Facebook showed one image of a protest against the Charlottesville anniversary (Unite the Right 2.0) protest being held in Washington, DC, which the Resisters page was organizing with a five other legitimate pages against the rally commemorating the deadly, neo-Nazi violence in Virginia in 2017. (There are several other similar protest events scheduled on Facebook for the same anniversary.)
The company also provided screenshots of posts from Black Elevation (an apparently fake job listing); Being Mindful (a psychedelic meme calling on humans to "unlearn" so they can "comprehend the infinite"); an anti-colonialism meme from Aztlan Warriors celebrating indigenous war heroes; and a feminist bullet list of things women "do not have to do."
Other images shared in a zip file follow the same themes.
The company also provided the an image for a protest hosted by Resisters which features an angry US President Donald Trump standing in front of a microphone against a backdrop of a Nazi swastika flag. That event was meant to be held on November 4, 2017, in New York City's Times Square, where there was already a highly hyped event scheduled by the Revolutionary Communist Party.
— Alex Rubinstein (@RealAlexRubi) November 4, 2017
Since the pages are now taken down, Sputnik News used the Internet Archive to retrieve cached versions of the Resisters page, which billed itself as a place for "Online and offline feminist activism against fascism."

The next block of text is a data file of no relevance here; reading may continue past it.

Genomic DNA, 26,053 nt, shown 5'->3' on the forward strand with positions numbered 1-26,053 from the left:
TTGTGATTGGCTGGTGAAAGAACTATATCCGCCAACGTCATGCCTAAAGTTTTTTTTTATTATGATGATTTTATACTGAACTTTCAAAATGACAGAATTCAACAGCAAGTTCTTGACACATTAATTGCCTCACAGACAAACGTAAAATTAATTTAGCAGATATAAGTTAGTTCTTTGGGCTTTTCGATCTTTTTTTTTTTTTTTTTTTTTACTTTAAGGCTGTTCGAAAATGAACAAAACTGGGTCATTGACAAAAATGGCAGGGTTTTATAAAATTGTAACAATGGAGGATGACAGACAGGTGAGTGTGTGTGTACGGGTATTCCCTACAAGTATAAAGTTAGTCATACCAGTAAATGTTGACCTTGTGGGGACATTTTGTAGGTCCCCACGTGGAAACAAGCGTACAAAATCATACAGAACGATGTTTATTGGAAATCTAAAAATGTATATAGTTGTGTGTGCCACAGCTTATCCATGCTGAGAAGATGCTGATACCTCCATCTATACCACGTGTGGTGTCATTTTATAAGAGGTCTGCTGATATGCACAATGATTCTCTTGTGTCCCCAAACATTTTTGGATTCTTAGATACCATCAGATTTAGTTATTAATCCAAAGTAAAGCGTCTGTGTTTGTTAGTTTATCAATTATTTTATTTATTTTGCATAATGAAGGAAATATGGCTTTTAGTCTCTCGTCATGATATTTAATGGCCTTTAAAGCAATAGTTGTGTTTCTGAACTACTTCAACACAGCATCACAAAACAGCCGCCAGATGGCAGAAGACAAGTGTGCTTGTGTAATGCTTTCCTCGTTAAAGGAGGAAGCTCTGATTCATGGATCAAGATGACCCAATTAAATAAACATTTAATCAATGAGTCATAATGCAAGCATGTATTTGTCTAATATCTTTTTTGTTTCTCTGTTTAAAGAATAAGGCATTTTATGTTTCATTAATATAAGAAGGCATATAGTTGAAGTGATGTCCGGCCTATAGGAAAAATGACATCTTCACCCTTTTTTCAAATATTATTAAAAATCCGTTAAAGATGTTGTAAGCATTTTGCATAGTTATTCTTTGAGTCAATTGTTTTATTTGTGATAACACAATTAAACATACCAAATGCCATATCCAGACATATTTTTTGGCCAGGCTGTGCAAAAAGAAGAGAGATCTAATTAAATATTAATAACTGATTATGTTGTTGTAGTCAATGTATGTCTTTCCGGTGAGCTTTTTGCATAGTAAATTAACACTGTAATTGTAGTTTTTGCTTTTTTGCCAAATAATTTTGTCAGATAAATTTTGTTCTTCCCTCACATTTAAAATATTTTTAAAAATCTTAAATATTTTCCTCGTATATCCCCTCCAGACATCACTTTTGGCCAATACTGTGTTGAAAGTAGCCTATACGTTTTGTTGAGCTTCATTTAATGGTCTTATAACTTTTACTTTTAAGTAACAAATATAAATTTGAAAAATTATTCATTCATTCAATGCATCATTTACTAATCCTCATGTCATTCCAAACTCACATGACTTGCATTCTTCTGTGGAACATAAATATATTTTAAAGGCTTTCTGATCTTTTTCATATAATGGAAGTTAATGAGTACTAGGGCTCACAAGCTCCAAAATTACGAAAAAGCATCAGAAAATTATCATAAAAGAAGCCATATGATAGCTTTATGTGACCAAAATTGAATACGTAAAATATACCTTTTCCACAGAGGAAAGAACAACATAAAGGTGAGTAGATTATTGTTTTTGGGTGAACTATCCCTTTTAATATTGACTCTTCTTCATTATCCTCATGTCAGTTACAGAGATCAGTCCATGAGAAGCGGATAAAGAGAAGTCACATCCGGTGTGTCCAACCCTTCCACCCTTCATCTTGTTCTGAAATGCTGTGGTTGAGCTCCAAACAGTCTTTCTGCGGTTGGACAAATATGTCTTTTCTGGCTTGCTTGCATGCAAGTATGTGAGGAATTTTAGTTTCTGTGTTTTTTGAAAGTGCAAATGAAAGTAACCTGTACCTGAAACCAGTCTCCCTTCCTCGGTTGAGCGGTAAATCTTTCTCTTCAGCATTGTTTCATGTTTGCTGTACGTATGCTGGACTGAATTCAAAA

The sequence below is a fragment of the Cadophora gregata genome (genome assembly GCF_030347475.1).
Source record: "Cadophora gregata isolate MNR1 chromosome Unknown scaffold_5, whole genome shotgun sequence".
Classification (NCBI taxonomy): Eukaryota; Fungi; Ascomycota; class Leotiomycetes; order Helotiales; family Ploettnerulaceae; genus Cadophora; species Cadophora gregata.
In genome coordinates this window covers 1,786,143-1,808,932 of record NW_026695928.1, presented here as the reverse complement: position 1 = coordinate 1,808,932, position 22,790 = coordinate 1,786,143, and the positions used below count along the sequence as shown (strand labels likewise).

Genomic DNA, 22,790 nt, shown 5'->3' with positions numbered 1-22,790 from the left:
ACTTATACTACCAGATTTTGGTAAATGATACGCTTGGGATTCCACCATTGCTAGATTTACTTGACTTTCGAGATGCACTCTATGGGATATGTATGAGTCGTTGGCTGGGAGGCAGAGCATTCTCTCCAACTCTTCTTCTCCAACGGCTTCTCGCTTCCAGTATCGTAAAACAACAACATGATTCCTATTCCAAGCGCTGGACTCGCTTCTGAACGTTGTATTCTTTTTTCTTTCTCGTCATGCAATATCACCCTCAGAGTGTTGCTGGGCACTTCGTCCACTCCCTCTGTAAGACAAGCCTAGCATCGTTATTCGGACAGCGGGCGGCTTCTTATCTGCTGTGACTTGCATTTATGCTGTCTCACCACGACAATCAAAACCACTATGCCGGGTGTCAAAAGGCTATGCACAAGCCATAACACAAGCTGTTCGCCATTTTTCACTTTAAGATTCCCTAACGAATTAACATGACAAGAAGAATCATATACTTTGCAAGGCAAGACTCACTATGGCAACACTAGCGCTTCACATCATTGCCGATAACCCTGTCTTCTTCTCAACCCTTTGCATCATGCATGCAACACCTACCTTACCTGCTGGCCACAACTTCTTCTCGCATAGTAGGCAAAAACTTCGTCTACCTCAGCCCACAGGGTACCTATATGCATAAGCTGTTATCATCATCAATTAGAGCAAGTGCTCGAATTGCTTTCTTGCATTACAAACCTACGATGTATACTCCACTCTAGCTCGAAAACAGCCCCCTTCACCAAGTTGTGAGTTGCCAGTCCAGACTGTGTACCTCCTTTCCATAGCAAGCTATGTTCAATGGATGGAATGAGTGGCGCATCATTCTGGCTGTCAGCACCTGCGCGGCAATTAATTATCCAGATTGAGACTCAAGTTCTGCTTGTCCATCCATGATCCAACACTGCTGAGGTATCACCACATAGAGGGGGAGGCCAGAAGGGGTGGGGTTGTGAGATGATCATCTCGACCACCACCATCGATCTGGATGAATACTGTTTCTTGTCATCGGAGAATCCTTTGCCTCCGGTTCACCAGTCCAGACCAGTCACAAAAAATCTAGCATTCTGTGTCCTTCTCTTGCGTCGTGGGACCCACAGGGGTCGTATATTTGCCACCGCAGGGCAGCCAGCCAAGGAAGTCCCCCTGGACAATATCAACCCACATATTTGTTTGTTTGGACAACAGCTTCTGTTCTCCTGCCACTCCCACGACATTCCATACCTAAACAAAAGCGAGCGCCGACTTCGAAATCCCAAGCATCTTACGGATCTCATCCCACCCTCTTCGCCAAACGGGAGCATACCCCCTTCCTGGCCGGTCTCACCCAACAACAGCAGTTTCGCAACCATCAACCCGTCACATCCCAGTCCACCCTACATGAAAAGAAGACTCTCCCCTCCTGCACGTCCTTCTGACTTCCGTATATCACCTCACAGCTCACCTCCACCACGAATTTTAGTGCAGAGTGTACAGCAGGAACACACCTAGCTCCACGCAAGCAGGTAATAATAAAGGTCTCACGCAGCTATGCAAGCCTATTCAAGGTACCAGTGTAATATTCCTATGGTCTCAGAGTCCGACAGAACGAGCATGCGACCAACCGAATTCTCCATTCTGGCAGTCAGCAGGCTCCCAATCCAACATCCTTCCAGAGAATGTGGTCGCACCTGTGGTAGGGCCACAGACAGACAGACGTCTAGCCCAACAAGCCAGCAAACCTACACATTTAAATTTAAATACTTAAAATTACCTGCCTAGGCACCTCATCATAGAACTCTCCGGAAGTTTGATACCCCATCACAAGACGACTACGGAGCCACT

— ShutItDownDC (@shutitdowndc) July 31, 2018
— ShutItDownDC (@shutitdowndc) July 31, 2018
Most of the posts viewable by Sputnik News were pro-feminist or bemoaned the GOP's stances on abortion and climate change. One woman reviewed the page, saying, "They are telling the truth about the fake president." A man said, "This page relies heavily on the Anti-Trump rhetoric to gain likes and shares," complaining that the admins of the page delete comments that don't "coincide with their hatemongering [against Trump.]"
— Alex Rubinstein (@RealAlexRubi) February 21, 2018
US Senator Mark Warner (D-VA) said Facebook's "disclosure is further evidence that the Kremlin continues to exploit platforms like Facebook to sow division and spread disinformation, and I am glad that Facebook is taking some steps to pinpoint and address this activity." Several other lawmakers also placed the blame on Russia, according to the Wall Street Journal.
"Russians and other nation states are absolutely attempting to manipulate us," Department of Homeland Security Secretary Kristjen Nielsen said in a Fox News interview. She added that Facebook should be "commended" for shining a light on the "very real" threat.
Facebook makes no mention of the US midterm elections in its post. However, a number of media outlets have tried to link the allegedly renewed Internet Research Agency effort to them, even though none of the posts published by Facebook or otherwise viewed by Sputnik News relate to the elections. In fact, the company said it only shared its incomplete findings because of "what we know today given the connection between these bad actors and protests that are planned in Washington next week."